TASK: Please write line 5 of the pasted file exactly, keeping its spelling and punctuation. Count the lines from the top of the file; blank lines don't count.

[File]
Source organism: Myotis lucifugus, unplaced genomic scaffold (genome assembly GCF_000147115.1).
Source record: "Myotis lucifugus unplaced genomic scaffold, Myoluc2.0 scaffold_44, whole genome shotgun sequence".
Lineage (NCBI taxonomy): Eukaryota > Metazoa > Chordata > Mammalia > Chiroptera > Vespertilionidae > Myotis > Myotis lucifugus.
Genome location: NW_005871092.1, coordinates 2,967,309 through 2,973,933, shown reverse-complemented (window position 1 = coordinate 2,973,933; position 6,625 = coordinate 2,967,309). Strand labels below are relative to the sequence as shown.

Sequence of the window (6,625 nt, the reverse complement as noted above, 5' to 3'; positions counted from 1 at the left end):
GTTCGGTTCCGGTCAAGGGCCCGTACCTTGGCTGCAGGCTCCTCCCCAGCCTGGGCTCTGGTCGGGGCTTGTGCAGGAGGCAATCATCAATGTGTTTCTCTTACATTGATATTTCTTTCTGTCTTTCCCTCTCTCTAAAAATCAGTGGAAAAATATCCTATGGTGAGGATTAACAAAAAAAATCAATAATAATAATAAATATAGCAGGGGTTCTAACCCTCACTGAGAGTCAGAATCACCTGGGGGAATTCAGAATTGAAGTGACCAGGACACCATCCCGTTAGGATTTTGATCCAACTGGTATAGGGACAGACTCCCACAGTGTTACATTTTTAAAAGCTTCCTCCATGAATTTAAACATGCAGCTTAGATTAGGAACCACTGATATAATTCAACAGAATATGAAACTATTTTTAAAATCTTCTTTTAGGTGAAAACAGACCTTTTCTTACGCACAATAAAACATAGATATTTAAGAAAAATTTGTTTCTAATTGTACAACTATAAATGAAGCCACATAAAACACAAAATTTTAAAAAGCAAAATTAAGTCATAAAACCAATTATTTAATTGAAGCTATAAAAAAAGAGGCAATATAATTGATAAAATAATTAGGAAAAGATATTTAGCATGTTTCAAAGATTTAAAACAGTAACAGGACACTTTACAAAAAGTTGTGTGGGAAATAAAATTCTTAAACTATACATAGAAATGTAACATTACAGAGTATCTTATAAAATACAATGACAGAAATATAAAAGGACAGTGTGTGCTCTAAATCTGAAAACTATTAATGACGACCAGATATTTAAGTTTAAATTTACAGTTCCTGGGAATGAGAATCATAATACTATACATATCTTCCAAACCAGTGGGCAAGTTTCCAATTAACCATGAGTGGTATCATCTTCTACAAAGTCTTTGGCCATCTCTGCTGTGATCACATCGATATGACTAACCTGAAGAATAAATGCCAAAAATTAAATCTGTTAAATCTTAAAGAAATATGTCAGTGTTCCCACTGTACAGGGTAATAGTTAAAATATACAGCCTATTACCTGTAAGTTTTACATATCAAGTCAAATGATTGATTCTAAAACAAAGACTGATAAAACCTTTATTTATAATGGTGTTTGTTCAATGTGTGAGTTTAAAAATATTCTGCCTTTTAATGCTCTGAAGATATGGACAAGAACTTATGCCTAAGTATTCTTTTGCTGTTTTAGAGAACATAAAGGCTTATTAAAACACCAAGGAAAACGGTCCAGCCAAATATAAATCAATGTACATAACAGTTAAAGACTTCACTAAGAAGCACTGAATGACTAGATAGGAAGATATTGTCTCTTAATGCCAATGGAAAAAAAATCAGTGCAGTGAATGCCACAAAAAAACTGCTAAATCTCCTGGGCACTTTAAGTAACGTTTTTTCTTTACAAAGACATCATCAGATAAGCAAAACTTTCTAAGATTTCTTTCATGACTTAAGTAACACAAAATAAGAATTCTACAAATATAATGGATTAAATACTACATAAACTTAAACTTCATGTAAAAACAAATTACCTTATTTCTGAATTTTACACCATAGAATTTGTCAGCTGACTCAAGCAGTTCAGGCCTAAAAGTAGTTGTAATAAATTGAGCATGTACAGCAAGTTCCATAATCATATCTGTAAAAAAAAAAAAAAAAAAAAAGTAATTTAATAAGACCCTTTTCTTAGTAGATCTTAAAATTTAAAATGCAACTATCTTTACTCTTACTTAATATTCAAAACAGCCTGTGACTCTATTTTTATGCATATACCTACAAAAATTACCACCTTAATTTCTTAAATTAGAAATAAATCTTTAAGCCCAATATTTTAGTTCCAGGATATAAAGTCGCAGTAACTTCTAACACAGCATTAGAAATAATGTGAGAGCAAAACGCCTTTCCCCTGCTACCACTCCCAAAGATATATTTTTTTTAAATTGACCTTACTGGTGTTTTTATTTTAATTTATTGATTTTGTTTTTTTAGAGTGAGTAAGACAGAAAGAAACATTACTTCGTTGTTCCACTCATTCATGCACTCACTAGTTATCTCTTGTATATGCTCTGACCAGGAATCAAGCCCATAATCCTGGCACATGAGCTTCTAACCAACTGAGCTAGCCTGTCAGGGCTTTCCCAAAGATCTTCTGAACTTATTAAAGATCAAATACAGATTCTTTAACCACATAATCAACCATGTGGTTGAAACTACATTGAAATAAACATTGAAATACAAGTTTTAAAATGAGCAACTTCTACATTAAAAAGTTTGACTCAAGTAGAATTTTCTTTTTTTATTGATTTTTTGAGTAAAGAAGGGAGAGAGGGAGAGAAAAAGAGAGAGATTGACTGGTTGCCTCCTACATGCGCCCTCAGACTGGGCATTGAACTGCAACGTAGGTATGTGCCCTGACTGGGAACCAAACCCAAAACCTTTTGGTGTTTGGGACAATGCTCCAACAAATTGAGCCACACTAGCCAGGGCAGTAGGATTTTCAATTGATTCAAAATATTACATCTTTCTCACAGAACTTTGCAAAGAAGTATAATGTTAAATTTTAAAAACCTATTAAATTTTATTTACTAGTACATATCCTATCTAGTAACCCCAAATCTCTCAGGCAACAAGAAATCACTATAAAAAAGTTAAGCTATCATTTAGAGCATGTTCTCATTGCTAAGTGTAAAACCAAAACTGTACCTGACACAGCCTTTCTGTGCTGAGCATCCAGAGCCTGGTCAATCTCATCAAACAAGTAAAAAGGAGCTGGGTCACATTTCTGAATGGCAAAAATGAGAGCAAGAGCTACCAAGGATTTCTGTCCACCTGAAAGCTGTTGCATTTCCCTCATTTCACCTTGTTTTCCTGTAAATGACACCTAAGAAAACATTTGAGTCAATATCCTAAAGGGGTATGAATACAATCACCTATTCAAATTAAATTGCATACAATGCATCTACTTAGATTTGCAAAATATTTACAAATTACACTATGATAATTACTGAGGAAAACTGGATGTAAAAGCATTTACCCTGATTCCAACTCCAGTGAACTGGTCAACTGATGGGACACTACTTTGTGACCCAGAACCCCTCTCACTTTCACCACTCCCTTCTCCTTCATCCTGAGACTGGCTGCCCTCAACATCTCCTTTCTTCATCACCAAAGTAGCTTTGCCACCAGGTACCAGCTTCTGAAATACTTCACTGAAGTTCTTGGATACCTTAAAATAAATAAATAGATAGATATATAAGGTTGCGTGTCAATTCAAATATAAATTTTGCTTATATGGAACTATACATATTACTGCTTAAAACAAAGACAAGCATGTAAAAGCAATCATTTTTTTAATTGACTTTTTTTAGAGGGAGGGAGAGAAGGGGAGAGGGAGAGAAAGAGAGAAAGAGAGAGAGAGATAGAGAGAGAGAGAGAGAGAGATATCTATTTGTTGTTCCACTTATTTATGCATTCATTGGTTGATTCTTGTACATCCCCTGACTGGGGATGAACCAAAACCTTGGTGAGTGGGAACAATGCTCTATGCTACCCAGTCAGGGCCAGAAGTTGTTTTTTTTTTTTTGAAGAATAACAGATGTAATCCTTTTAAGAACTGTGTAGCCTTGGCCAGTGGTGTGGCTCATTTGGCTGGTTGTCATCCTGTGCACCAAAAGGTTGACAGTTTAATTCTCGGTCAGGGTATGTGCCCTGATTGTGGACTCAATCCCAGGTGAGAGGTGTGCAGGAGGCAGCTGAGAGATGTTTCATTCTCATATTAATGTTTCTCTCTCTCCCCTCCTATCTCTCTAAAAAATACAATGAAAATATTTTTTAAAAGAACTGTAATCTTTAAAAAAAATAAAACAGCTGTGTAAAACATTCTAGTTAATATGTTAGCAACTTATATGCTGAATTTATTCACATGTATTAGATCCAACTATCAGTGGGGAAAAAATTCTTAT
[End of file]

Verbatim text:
Sequence of the window (6,625 nt, the reverse complement as noted above, 5' to 3'; positions counted from 1 at the left end):